A response to Markus Dressler’s essay, “Making Religion Through Secularist Legal Discourse: The Case of Turkish Alevism”

Typical Turkish Alevi tableau: Imam Ali, Ataturk, and the saint Haci Bektas. Photograph by Jeremy Walton.

On a rather chill afternoon in March of 2005, I sat across from Ali Bey, the president of the Cem Foundation, one of the largest civil society institutions dedicated to Turkey’s Alevi community in all of Istanbul. After calling to the kitchen to request a fresh round of tea, Ali Bey proceeded with his monologue:

Think of two families, one Sunni, one Alevi. The Sunni woman is wearing a headscarf, the man has a long beard, they appear to have just arrived from the village. Then look at the Alevi family: the man is clean-shaven, the woman has fine hair, the children are clean and well-dressed.  Which of these two would you say is modern, secular? The Alevi family, of course.  And yet the (Turkish) state does not recognize us as a legitimate minority. True secularism does not exist here.

These were not unfamiliar or unsurprising sentiments for me to encounter. Throughout two years of research with Alevi NGOs in both Istanbul and Ankara, I frequently spoke with Alevis who drew a direct connection between the ‘modernity’ and ‘secularity’ characteristic of most Alevis and the failures of Turkish secularism, which they typically understand to be fatally skewed in favor of Turkey’s Sunni Muslims. This irony—the ostensible failure of Turkey’s political and legal system of secularism to recognize its most ‘secular’ subjects as a legitimate religious minority—is the crucible and dynamo of much Alevi political mobilization.

Who are Turkey’s Alevis?  More so than most religious, ethnic or cultural identities, the constituent features of “Alevism” are hotly debated among both Alevi and non-Alevi Turks. Because the Turkish state does not recognize Alevis, their exact numbers are difficult to estimate; most studies offer figures between ten and twenty percent of Turkey’s population of approximately eighty million. Doctrinally, Alevis share much in common with the Twelver Shi’a Muslims of Iran, Iraq and Lebanon. Alevis revere the Ahl al-Bayt, the quasi-nuclear family of the Prophet Muhammad, his daughter Fatima, his cousin and son-in-law Ali, and Ali and Fatima’s two sons, Hasan and Hussein, and recognize the legitimacy of the Imamate beginning with Ali; they place particular emphasis on the assassination of Hussein at the Battle of Karbala in 680 CE, and mourn his martyrdom each year on Ashura, the tenth day of the Islamic month of Muharram.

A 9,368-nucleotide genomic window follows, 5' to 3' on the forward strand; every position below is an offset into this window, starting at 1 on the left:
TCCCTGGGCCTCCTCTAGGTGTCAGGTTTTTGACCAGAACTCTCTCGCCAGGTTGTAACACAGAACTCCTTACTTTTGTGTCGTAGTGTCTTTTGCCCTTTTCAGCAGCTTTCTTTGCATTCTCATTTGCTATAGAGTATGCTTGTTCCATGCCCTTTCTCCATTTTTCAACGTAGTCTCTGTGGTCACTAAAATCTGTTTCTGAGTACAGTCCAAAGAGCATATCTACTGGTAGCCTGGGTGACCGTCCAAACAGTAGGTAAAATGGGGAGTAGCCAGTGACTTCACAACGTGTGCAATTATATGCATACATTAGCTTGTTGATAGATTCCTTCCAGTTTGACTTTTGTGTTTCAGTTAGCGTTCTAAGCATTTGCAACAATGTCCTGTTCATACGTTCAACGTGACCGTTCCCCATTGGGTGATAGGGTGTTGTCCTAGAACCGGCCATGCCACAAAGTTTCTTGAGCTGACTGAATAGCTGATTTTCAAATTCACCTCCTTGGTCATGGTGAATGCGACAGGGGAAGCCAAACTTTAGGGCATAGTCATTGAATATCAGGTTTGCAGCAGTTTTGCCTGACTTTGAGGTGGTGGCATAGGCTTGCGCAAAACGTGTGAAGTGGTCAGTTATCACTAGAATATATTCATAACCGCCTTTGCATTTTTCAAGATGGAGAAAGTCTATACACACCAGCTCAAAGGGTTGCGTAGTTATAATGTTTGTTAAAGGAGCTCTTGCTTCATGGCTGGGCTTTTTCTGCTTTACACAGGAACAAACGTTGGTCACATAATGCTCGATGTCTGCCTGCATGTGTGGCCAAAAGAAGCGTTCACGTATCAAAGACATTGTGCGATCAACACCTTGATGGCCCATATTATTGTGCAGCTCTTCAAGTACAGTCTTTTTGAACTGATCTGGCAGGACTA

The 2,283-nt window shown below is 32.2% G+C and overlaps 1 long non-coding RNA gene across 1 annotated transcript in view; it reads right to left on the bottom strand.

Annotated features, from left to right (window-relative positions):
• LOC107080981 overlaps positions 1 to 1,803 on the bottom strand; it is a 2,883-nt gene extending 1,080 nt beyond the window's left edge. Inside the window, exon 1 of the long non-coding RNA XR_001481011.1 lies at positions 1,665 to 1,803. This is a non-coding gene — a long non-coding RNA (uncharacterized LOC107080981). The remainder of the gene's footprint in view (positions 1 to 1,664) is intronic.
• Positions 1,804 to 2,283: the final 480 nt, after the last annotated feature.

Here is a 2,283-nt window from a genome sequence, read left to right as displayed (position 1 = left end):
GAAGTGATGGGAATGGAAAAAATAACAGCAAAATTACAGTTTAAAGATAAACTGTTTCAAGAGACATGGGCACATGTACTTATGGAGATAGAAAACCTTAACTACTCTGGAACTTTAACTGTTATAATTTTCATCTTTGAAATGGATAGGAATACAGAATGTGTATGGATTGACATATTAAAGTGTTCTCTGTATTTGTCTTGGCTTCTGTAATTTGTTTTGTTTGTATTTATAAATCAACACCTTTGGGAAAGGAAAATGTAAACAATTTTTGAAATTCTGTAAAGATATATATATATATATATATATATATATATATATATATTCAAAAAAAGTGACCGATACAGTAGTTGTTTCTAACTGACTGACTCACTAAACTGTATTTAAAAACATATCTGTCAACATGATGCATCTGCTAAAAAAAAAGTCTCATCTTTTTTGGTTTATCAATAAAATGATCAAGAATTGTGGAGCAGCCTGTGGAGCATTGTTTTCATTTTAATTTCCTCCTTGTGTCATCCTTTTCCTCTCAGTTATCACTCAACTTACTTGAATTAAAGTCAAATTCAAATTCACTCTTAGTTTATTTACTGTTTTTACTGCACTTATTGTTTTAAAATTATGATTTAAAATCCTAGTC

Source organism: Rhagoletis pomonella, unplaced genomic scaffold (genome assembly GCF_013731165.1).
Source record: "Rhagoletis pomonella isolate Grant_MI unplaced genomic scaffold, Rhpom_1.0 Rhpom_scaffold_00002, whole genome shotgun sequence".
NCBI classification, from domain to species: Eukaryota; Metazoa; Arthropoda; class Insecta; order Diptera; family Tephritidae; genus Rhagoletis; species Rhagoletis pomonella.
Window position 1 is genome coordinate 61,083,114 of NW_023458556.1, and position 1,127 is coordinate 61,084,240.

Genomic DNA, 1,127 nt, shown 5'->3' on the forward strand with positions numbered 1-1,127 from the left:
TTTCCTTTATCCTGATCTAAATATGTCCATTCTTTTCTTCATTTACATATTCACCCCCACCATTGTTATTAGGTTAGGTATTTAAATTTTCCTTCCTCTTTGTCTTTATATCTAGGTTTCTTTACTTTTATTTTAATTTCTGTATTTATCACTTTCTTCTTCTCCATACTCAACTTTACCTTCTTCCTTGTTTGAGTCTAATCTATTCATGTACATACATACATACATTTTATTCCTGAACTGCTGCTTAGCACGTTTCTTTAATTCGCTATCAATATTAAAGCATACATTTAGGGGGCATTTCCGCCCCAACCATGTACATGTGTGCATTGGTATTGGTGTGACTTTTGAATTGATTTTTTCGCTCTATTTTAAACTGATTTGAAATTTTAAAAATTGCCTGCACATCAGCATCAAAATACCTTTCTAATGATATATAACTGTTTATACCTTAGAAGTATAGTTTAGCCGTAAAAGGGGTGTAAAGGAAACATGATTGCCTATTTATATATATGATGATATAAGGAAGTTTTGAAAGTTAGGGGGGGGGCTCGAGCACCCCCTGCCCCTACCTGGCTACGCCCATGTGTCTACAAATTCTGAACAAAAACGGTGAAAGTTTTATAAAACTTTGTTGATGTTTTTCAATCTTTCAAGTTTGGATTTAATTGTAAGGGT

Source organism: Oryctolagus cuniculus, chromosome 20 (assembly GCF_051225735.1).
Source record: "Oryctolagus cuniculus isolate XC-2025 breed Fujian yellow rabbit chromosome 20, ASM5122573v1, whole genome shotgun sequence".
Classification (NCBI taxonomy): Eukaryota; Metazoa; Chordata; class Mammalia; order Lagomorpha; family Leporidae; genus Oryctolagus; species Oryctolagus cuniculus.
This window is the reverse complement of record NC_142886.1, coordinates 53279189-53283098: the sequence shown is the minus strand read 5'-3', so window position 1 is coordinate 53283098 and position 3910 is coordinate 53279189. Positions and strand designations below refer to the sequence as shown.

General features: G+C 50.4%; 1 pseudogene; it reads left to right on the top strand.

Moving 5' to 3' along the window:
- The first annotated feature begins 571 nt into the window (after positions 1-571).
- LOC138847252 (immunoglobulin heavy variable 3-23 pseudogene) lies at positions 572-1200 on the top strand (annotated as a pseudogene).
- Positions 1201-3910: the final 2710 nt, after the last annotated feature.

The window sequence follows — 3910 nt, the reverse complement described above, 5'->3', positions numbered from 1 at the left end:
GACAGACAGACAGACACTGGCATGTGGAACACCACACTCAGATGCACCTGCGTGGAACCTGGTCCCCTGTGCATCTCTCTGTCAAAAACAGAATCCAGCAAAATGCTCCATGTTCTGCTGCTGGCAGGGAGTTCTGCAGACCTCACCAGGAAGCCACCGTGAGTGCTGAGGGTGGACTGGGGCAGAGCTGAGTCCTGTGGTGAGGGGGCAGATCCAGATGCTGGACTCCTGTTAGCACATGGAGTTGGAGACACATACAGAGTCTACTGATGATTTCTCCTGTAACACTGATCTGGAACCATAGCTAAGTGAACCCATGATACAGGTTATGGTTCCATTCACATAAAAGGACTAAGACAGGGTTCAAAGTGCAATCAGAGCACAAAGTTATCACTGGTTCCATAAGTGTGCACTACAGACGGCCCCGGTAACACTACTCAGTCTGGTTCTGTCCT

However, Alevis typically do not pray in mosques (as do both Sunnis and most Shi’a), and their distinctive ritual practice, the cem, derives in part from central Asian shamanistic precedents. Cem ceremonies consist of ritualized circumambulation on the part of both male and female participants, to the accompaniment of music played on lutes by assembled bards; the gender integration of the cem ritual is frequently adduced as evidence of Alevis’ primordial ‘modernity’. Finally, Alevism does not rely strongly on a textual tradition in the same manner as Sunni or Twelver Shi’a Islam; until quite recently, the central tenets and practices of Alevism were principally inherited on the basis of oral and gestural traditions.

Until the tsunami of urban migration that began radically to transform Turkish demographics during the 1950s and 1960s, most Alevis resided in rural villages in central Anatolia, relatively distant from metropolitan concerns of doctrinal orthodoxy and political coherence.  For all of these reasons, Alevism remains a contested category. For some commentators, Alevism a religion is entirely separate from Islam; others identify it entirely with Twelver Shi’ism. Others still emphasize Alevis’ inheritance from several Medieval Anatolian Sufi saints. Finally, there remains intense disagreement over the relationship between Alevism and ethnicity:  Although there are many Kurds in Turkey who identify as Alevi (especially from the southeast province of Tunceli/Dersim), recent years have witnessed deeply racialized ideologies of Alevism as exemplary of primordial, Central Asian Turkishness.

Semah, ritual Alevi dance, Turkey 2006.

The emergence of Alevism as a collective religious and political identity, rooted especially in the institutions of Turkish civil society, has spurred a burgeoning academic cottage industry on Alevism in both Turkish and English. A recent, valuable contribution to the literature on Alevism is Markus Dressler’s insightful essay, “Making Religion through Secularist Legal Discourse:  The Case of Turkish Alevism,” included in the volume Secularism & Religion-Making (Oxford University Press/American Academy of Religion, 2011), which Dressler co-edited.